Tourists. You either love them or hate them—and, at some point, you probably are one. But what does it even mean to be a tourist these days? Is everyone still running around in a local t-shirt, taking pictures of everything in sight, all while never venturing beyond the comfort of familiarity when it comes to food and experiences? Absolutely not.

Tourism has become a buzzword across a plethora of industries, from food tourism to voluntourism to experiential tourism. If it’s not in your local community and it’s fascinating, someone’s figured out how to turn it into tourism. Of course, there’s nothing wrong with that, especially since we’re an experience-hungry and “new, now, next” consumer culture.

Where the problem lies is that we’ve gone from just caring about the “bucket list” to always wanting to create something more. It’s not enough to just go somewhere interesting in and of itself, like New York City, where you can hit Broadway, Times Square and get to the Statue of Liberty. Now, we’re adding in things like “the best dive bar in Hell’s Kitchen,” or “that one park they show in Russian Doll” to our lists. All because tourism has become an industry of passion points—not just sightseeing.

As people begin to navigate their own tourism experiences, armed with technology and a mindset of exploration, cities are now finding that some of their big draws aren’t just the landmarks and classic icons. The big draws are what you personally love, and through a combination of technology, social media and pop culture, the self-enabled tour guide has evolved into being.

And no, that doesn’t mean that the person walking down 49th and 7th isn’t going to stop gawking. We’ll still see New Yorkers dodging those who have stopped in the middle of the sidewalk to admire a building. However, while that stuff is still going to happen, there’s a new level of local awareness that many travelers are embracing beyond the traditional checklist of tourist traps, and it makes them fit into the local culture in unexpected ways.

The biggest change is that the tourist, in more and more cases, is just as savvy as the local. They now know where to go, how to get there, where to avoid, and what’s worth doing in a city they may or may not have ever been to—all by curating information. YouTube travel channels and city advice content, review platforms, social media recommendations and discovery platforms are all helping tourists blend in a little bit more.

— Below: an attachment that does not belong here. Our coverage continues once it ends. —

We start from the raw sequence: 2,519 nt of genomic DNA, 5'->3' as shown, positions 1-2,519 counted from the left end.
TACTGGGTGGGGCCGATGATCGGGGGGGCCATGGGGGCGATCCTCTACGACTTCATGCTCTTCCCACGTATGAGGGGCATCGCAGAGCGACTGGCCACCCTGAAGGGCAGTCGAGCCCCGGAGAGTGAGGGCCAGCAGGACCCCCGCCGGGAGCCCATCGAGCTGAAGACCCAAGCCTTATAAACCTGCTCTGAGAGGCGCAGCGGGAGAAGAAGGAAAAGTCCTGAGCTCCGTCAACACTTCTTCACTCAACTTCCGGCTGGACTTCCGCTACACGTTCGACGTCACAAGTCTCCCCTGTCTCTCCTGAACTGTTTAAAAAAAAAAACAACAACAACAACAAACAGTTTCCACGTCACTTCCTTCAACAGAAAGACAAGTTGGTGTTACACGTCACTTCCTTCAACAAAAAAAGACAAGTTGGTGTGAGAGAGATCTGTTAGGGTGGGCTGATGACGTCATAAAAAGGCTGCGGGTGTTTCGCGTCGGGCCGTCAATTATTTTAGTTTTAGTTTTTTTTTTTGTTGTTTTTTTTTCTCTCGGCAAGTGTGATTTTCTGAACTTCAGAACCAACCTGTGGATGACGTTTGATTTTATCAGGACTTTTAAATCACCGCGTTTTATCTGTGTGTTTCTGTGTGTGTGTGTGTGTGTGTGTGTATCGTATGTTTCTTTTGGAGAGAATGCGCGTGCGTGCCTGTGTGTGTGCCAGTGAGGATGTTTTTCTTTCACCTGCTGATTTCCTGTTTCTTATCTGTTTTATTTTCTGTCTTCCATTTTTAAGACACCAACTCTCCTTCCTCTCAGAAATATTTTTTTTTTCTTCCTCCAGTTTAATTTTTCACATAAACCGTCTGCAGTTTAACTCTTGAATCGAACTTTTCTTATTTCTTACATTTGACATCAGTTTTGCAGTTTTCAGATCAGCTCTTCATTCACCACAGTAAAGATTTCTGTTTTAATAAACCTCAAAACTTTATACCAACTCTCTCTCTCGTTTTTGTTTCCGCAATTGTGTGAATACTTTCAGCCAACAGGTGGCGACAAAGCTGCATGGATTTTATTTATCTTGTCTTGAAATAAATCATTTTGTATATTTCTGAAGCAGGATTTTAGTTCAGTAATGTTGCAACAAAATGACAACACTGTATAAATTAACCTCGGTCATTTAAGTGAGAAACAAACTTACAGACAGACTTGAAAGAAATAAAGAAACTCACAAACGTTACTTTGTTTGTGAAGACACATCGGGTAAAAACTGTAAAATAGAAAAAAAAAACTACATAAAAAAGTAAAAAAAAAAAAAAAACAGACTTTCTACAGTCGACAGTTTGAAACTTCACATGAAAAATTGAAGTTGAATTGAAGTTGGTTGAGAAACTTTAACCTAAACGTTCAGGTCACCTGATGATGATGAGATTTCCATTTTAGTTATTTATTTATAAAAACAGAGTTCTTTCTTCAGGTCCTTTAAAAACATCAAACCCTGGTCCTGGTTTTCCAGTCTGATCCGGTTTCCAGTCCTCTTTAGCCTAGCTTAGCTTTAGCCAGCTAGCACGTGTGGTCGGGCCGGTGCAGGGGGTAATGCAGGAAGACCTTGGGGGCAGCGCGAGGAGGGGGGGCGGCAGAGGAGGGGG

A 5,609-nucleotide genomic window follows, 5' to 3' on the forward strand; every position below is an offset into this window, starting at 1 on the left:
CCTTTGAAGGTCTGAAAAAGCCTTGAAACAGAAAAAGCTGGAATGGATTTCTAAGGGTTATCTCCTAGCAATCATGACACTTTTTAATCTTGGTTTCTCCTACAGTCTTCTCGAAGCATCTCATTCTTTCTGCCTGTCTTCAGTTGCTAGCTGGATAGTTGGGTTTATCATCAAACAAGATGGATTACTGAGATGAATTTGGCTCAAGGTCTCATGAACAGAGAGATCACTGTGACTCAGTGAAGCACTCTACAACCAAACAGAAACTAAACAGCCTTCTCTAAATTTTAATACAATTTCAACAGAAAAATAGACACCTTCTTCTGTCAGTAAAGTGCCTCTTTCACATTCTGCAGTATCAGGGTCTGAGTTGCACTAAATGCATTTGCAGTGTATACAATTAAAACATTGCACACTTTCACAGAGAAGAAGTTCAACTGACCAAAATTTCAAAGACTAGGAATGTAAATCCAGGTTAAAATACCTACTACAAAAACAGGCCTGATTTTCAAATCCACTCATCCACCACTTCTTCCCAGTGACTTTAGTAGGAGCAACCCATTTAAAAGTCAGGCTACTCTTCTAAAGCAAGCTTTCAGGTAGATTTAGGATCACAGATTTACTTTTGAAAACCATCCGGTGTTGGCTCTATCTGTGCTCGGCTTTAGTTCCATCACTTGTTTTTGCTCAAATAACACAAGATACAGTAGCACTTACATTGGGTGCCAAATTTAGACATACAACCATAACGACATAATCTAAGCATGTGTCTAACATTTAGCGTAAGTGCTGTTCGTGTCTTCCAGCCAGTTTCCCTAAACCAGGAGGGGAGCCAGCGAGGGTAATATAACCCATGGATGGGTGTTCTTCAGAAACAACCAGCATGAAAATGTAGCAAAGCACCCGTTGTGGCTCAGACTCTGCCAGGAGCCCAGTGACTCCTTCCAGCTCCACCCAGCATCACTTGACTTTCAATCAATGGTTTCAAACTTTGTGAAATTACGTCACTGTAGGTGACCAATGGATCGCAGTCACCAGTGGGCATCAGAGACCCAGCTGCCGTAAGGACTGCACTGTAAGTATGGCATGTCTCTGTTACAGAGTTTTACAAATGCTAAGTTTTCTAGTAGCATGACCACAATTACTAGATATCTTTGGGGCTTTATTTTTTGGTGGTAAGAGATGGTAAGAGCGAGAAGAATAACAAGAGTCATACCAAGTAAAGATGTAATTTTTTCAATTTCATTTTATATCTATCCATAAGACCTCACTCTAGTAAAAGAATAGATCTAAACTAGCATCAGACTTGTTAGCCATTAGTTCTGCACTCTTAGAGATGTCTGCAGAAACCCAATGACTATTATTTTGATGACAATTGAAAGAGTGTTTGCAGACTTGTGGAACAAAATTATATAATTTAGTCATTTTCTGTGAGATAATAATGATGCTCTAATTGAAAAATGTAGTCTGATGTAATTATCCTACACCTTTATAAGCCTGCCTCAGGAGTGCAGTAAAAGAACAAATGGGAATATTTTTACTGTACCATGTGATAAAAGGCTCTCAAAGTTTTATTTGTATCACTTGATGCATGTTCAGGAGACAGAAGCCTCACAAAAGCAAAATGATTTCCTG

I’ll never forget the first time I went into a dive bar in Chelsea and took a picture. One of the barflies looked up at me and said, “I didn’t know this place was on tourist maps,” trying to make a jab at me. The bartender looked at him and replied, “We were all tourists once;” that statement has resonated with me ever since. The bartender knew they were being touted as a secret hotspot—and welcomed the new wave of tech-enabled smart tourists.

So, go ahead, walk up to the pig in front of Rudy’s Bar and take that selfie. Go ahead and ponder why there’s a line out the door at an Olive Garden when there are at least ten local Italian places a block away, and sneak off to try the pastries at that little bakery down the street you saw last night. It’s okay to shamelessly take selfies, create memories, and celebrate being somewhere new. You can even Instagram your route for your friends to someday follow.

Be a tourist. It means you are taking in all that our culture has to offer. It’s okay—healthy, even—to get lost in the excitement of being somewhere different—and it’s also okay to go in armed to the teeth as a tourist in disguise.

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